The Voice of the Past: Oral History

The Voice of the Past: Oral History

The Voice of the Past: Oral History

The Voice of the Past: Oral History

Synopsis

In this revised edition of Paul Thompson's successful book, he traces oral history through its own past and weighs up the recent achievements of this international movement. He challenges myths of historical scholarship and looks at the use of oral sources by the historian. The author offersadvice on designing a project; discusses reliability of oral evidence; considers the context of the development of historical writing including it's social function.; and looks at memory, the self and the use of drama and therapy. This new edition has been substantially revised and updated andincludes an expanded discussion of narrative approaches and new technology used in the recording of information. Reviews from the second edition of Voice of the Past: Oral History 'Paul Thompson is a passionate and convincing crusader in the cause of oral history' The Times Educational Supplement 'It must be rare in modern academic life to replace your own unrivalled book after 10 years with an even better one, but he has done so. His new material on memory and the self, and on drama as therapy, should be read by literary critics in their infancy.' The Independent '...the first book to combine a theory of oral history, the technical processes involved, and a road map of where oral evidence fits into the landscape of western historiography.' American Historical Review

Excerpt

This is a book about both the method, and the meaning, of history. It is, first of all, an introduction to the use of oral sources by the historian. But the very use of these sources raises fundamental issues, and I have decided to take these at the beginning, moving step by step towards the more practical later chapters. At the same time, I have tried to write with many different types of reader in mind. Some may be more immediately concerned with how to write with many different types of reader in mind. Some may be more immediately concerned with how to design a project, and to collect and evaluate interview material. They will find practical advice in Chapters 6 (Projects), 7 (The Interview), and 8 (Storing and Sifting). There would be, indeed, good sense in starting from field-work. The practical experience of oral history will itself lead on to deeper questions about the nature of history.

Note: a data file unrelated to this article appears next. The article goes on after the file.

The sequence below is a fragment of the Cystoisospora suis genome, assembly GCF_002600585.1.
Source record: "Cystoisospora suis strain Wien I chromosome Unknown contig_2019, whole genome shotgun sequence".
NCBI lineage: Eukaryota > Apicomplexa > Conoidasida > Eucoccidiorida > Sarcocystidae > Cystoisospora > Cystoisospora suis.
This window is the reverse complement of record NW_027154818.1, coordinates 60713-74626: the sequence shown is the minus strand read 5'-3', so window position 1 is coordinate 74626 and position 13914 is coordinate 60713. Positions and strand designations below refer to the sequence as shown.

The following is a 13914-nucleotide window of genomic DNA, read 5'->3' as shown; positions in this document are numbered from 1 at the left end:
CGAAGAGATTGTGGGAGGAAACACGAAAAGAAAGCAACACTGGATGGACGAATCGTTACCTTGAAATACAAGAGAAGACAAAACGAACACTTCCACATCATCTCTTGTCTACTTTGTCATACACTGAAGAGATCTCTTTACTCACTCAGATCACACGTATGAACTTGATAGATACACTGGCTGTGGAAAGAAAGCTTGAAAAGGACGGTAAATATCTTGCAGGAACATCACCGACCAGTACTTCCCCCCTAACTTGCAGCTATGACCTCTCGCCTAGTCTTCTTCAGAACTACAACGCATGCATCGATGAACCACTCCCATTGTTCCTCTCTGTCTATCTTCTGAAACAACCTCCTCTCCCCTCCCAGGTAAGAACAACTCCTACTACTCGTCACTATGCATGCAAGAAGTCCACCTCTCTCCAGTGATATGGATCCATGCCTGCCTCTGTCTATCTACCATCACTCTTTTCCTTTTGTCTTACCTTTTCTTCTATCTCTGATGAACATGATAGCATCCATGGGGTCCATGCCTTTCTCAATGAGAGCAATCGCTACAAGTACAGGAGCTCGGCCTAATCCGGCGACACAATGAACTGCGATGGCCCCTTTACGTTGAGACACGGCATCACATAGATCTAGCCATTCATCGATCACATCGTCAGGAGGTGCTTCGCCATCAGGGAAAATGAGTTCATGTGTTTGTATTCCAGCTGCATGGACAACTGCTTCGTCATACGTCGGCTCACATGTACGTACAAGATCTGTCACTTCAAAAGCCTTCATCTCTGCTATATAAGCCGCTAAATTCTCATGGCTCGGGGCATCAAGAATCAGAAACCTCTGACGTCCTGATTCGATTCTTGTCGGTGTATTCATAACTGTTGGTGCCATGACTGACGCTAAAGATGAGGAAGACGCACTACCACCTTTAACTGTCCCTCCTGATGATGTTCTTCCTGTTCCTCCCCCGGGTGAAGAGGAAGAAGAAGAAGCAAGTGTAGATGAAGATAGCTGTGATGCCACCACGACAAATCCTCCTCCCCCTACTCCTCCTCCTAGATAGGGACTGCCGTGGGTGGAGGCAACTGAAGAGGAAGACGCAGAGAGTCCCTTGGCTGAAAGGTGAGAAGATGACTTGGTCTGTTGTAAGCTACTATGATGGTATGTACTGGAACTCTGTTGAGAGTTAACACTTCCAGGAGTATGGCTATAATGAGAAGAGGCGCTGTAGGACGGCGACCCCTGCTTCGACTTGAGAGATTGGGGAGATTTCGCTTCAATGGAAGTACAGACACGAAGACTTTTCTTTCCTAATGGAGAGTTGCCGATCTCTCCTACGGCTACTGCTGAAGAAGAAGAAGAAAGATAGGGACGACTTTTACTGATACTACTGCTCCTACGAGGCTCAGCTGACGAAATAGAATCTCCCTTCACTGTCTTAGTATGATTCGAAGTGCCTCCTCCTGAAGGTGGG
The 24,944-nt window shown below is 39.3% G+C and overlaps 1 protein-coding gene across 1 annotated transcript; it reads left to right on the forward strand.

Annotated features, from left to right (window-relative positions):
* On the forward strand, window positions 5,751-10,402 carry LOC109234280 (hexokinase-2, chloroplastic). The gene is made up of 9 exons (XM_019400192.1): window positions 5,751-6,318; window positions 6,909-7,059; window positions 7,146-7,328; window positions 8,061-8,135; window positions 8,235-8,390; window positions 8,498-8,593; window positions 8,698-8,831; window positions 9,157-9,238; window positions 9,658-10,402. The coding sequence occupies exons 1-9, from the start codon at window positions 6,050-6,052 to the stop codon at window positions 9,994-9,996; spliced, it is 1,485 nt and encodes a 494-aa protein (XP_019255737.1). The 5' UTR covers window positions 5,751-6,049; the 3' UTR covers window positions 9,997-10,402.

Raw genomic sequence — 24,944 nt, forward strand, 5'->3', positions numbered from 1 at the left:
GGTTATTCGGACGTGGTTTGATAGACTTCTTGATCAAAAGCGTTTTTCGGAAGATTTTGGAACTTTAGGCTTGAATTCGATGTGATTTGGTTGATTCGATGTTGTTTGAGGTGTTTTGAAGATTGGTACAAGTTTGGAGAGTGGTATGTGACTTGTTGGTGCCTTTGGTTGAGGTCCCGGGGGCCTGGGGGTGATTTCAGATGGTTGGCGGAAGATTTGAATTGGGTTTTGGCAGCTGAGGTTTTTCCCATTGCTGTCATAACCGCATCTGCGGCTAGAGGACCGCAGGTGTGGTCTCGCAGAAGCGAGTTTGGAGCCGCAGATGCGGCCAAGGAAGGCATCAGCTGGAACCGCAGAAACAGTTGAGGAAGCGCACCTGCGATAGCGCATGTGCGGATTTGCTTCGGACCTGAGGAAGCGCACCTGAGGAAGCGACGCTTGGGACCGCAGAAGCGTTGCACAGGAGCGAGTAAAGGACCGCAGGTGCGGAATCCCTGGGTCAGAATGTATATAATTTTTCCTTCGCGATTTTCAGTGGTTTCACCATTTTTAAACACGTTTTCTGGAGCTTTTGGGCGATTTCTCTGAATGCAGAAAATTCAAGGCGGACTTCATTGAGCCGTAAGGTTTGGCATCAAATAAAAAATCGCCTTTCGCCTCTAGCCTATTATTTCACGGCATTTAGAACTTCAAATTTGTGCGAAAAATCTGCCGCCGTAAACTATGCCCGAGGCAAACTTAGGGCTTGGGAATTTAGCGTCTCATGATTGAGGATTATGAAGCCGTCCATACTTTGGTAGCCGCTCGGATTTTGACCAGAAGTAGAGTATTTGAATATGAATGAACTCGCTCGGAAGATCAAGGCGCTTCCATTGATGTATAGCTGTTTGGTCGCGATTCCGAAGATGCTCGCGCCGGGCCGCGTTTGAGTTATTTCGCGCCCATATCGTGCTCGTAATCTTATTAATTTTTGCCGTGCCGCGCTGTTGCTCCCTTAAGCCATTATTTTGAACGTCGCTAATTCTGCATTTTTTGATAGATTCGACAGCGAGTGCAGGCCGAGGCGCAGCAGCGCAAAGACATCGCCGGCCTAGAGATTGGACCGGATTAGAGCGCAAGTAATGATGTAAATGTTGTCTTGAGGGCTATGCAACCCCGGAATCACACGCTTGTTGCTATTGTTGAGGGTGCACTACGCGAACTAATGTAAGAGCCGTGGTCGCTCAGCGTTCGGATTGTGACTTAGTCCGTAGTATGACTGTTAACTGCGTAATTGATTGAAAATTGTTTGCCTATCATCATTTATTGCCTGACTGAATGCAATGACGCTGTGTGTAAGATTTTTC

These concern, first, the character of evidence. How reliable is oral evidence? How does it compare with the modern historian's more familiar documentary sources? These critical and immediate questions are confronted in Chapter 4 (Evidence). But they are better understood when placed within the wider context of the development of historical writing. Chapter 3 (The Achievement of Oral History) provides an assessment of recent writing and contribution which oral evidence has made in providing new perspectives and opening up fresh fields of inquiry. Chapter 2 (Historians and Oral History) pursues the question back into the past of history itself, exploring the changing approach of historians to evidence, from the original primacy . . .

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